The old Shanghai refers to a small area of Shanghai that used to be walled in and remained that way until about 1912 when all but a small section of the wall was demolished. With the advent of the concessions, Old Shanghai became the administrative center until later when it became a shopping complex.
Now it has many restored historical buildings as well as new buildings in a somewhat traditional style that has become one of Shanghai’s main tourist attractions, housing many shops and restaurants.
The “Old Town” is not exclusively old, as you still have a chance to take in the atmosphere if you wander into the quaint side streets.
But, on first viewing walking down the street towards the complex, I’m not sure I’d go as far as to say this is in reality old Shanghai, except for what appears to be a true representation of it architecturally.
The buildings, which are shops and restaurants, are set out symmetrically, with streets, alleyways, and squares which may prove that it was specially built for the tourists, and no mechanized traffic.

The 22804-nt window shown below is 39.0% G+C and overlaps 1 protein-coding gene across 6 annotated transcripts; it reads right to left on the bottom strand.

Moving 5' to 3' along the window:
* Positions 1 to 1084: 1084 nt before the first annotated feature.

The buildings are magnificent, and a photographer’s delight, and you’d finish up having hundreds of photos by the time you leave. All the buildings are exquisite representations of traditional Chinese architecture.
Nothing here is worth the price tag and in our group discounts like from 130 RMB to 50 RMB and from 1 for 1,200 to 2 for 950 RMB are common.
Here common t-shirts that we can get for 3 dollars back home start at 150 RMB which is roughly 35 dollars. It’s that kind of market.
We end up is a tea room, on the third floor of the meeting point below, and discover all the tour guides sitting around a table counting money, and I have to say it’s the most $50 notes I’ve ever seen in one place.
It is, we were told, where they discussed ‘strategy’.